Although millions of euros were dedicated to farmers, the Federation of Kosovo Farmer Unions (FSBK) and agriculture experts say that the situation has not changed for better. They list a number of factors for this situation, such as the fact that the assistance was not given to right people. They say that the grants were given to party militants, people with influence and businessmen linked to parties running the government.  
Tahir Tahiri, head of FSBK, says that grants are given more often to those who give bribes. He heard this type of complaints in his meetings with farmers.  
“There are certain people who do field visits and give guarantees to certain people that they will get a grant. For this they ask 10 to 15 percent of the total amount of the grant to be allocated to the farmer”, says Tahiri.  
Also, according to him, officials who work in the ministry give grants to their relatives, and here we are talking about more than one grant, during three to four consecutive years.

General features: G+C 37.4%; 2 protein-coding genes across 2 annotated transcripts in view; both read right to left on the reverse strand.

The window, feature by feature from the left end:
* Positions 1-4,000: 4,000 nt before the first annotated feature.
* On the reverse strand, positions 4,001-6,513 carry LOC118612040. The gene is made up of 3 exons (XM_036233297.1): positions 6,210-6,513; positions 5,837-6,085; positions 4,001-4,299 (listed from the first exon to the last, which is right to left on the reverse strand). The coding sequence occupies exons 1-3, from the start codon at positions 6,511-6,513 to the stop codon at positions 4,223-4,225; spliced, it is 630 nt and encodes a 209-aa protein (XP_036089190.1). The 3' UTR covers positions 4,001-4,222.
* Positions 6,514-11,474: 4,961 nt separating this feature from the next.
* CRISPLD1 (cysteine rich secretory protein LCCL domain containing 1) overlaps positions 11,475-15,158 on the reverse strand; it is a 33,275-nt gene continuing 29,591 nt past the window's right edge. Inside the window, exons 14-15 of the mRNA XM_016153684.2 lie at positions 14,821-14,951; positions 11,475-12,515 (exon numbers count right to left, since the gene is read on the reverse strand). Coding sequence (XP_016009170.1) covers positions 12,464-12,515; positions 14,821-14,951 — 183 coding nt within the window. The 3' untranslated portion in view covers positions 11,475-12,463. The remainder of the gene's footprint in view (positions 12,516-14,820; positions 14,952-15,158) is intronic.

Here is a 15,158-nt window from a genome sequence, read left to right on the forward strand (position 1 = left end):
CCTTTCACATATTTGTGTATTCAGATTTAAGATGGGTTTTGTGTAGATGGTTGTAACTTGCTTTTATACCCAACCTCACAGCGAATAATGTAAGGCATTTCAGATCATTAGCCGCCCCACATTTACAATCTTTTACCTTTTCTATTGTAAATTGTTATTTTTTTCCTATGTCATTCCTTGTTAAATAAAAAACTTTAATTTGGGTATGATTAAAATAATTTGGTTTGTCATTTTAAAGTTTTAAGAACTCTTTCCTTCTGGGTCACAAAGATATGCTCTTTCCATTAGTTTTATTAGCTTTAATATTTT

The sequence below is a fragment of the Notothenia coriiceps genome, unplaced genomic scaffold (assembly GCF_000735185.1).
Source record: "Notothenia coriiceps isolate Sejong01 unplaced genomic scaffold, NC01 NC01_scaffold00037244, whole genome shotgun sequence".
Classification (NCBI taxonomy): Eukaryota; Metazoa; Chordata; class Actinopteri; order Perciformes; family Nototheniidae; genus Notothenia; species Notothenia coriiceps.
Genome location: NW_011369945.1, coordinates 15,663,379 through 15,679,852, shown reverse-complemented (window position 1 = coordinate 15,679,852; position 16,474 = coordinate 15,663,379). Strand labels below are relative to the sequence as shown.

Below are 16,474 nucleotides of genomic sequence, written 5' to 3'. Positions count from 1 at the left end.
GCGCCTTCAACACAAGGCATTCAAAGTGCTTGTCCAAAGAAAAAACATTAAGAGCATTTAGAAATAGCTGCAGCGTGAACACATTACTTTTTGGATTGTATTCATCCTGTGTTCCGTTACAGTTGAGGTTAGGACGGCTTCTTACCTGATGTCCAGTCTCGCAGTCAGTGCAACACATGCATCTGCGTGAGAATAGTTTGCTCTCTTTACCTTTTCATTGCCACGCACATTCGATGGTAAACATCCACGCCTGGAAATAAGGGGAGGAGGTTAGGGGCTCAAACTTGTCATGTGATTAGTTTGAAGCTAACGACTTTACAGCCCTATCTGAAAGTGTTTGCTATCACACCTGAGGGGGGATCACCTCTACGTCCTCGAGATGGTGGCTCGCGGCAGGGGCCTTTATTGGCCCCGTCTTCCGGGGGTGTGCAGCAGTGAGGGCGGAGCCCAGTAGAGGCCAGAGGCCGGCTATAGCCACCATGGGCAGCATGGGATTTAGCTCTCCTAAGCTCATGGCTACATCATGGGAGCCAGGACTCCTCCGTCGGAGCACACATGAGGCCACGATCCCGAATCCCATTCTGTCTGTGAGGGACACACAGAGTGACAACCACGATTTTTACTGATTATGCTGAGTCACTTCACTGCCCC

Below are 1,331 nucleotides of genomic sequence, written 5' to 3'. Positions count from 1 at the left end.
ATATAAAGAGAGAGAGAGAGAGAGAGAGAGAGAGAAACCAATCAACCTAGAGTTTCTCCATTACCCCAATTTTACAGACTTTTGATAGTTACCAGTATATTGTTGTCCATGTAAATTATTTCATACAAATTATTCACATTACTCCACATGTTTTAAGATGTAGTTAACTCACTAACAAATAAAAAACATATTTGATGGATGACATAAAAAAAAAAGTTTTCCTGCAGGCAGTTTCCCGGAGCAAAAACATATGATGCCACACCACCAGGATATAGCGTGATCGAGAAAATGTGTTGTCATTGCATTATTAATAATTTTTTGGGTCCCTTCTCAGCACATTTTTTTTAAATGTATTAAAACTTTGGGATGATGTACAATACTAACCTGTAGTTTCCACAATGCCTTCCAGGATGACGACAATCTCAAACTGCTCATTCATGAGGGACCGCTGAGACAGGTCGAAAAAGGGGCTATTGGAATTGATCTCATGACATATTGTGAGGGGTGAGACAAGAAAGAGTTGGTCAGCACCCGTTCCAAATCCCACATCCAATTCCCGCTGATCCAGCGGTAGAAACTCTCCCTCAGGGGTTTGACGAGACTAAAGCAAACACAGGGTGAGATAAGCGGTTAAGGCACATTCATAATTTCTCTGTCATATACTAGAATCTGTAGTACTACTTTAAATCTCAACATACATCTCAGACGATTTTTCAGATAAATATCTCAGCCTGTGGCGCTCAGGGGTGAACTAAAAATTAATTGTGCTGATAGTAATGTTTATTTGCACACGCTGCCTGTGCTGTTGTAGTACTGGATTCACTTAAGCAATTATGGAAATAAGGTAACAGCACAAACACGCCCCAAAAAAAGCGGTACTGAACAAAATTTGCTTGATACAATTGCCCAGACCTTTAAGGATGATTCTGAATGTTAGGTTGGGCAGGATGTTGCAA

“We know who they are, and we are ready to give information to the Ministry of Agriculture, but they refuse such a thing”, he says.

The state, according to him, did not create an appropriate environment so that the farmers may have lots of benefits from this money which goes to agriculture. “We see the problems faced by milk producers; there are own investments, but also many international investments have been made, but their production was handicapped by the unfair competition of import”, he says. 
The professor of the Faculty of Agriculture, Imer Rusinovci, shares a very similar opinion.  
Agricultural production, according to him, should be stimulated using incentives – either in the form of investment grants or through direct payments (subsidies), different premiums etc., but there should be a higher level of monitoring conducted by executive mechanisms. 
“If those are abused, not only the result will not be tangible but the situation will get even worse”, he says. 
According to Rusinovci, the incentives should change and be in line with the EU trends for certain agricultural products, not only in terms quantity but also in terms of quality. 
“There is no logic to invest and not get a better result compared to previous situation, since in many agricultural produce we face a regressive trend”, he says.